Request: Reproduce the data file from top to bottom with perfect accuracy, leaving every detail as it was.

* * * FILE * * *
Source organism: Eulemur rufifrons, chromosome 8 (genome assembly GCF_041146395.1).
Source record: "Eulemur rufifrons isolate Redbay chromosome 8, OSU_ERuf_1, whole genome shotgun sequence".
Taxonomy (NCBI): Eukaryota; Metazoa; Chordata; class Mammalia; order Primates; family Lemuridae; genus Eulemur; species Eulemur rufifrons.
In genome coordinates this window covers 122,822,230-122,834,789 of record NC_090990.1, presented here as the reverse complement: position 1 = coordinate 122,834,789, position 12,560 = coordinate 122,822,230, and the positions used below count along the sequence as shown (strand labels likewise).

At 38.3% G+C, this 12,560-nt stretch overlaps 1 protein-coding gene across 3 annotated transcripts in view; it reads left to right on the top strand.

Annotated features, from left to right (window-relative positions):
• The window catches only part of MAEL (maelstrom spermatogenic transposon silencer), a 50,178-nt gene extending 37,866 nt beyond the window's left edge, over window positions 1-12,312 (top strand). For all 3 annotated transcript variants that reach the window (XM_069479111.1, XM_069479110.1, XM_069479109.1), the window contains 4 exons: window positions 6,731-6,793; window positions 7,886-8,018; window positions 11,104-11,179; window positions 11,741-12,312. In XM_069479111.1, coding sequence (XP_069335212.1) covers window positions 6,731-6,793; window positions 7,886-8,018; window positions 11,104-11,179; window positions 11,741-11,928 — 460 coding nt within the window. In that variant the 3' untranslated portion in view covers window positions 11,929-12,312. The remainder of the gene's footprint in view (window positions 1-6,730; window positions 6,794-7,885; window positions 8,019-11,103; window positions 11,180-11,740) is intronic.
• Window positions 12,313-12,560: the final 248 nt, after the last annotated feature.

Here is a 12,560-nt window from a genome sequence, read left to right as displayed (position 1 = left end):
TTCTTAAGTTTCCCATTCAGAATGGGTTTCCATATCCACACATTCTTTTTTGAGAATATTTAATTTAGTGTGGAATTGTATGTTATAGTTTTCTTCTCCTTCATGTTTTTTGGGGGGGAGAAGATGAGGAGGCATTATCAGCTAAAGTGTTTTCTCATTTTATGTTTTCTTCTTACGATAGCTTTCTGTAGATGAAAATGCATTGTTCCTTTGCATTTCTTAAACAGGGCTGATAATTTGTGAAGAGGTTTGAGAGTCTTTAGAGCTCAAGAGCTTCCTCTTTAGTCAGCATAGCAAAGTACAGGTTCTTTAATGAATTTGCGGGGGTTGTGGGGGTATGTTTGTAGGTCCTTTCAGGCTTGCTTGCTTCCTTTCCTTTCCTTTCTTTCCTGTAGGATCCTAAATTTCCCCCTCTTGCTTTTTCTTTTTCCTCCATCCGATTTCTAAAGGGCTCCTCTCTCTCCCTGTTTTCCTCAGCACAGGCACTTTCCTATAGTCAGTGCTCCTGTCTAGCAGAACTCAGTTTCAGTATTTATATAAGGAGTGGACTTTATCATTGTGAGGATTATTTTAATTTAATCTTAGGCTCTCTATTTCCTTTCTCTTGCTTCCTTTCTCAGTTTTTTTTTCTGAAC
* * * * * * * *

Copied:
Source organism: Eulemur rufifrons, chromosome 8 (genome assembly GCF_041146395.1).
Source record: "Eulemur rufifrons isolate Redbay chromosome 8, OSU_ERuf_1, whole genome shotgun sequence".
Taxonomy (NCBI): Eukaryota; Metazoa; Chordata; class Mammalia; order Primates; family Lemuridae; genus Eulemur; species Eulemur rufifrons.
In genome coordinates this window covers 122,822,230-122,834,789 of record NC_090990.1, presented here as the reverse complement: position 1 = coordinate 122,834,789, position 12,560 = coordinate 122,822,230, and the positions used below count along the sequence as shown (strand labels likewise).

At 38.3% G+C, this 12,560-nt stretch overlaps 1 protein-coding gene across 3 annotated transcripts in view; it reads left to right on the top strand.

Annotated features, from left to right (window-relative positions):
• The window catches only part of MAEL (maelstrom spermatogenic transposon silencer), a 50,178-nt gene extending 37,866 nt beyond the window's left edge, over window positions 1-12,312 (top strand). For all 3 annotated transcript variants that reach the window (XM_069479111.1, XM_069479110.1, XM_069479109.1), the window contains 4 exons: window positions 6,731-6,793; window positions 7,886-8,018; window positions 11,104-11,179; window positions 11,741-12,312. In XM_069479111.1, coding sequence (XP_069335212.1) covers window positions 6,731-6,793; window positions 7,886-8,018; window positions 11,104-11,179; window positions 11,741-11,928 — 460 coding nt within the window. In that variant the 3' untranslated portion in view covers window positions 11,929-12,312. The remainder of the gene's footprint in view (window positions 1-6,730; window positions 6,794-7,885; window positions 8,019-11,103; window positions 11,180-11,740) is intronic.
• Window positions 12,313-12,560: the final 248 nt, after the last annotated feature.

Here is a 12,560-nt window from a genome sequence, read left to right as displayed (position 1 = left end):
TTCTTAAGTTTCCCATTCAGAATGGGTTTCCATATCCACACATTCTTTTTTGAGAATATTTAATTTAGTGTGGAATTGTATGTTATAGTTTTCTTCTCCTTCATGTTTTTTGGGGGGGAGAAGATGAGGAGGCATTATCAGCTAAAGTGTTTTCTCATTTTATGTTTTCTTCTTACGATAGCTTTCTGTAGATGAAAATGCATTGTTCCTTTGCATTTCTTAAACAGGGCTGATAATTTGTGAAGAGGTTTGAGAGTCTTTAGAGCTCAAGAGCTTCCTCTTTAGTCAGCATAGCAAAGTACAGGTTCTTTAATGAATTTGCGGGGGTTGTGGGGGTATGTTTGTAGGTCCTTTCAGGCTTGCTTGCTTCCTTTCCTTTCCTTTCTTTCCTGTAGGATCCTAAATTTCCCCCTCTTGCTTTTTCTTTTTCCTCCATCCGATTTCTAAAGGGCTCCTCTCTCTCCCTGTTTTCCTCAGCACAGGCACTTTCCTATAGTCAGTGCTCCTGTCTAGCAGAACTCAGTTTCAGTATTTATATAAGGAGTGGACTTTATCATTGTGAGGATTATTTTAATTTAATCTTAGGCTCTCTATTTCCTTTCTCTTGCTTCCTTTCTCAGTTTTTTTTTCTGAAC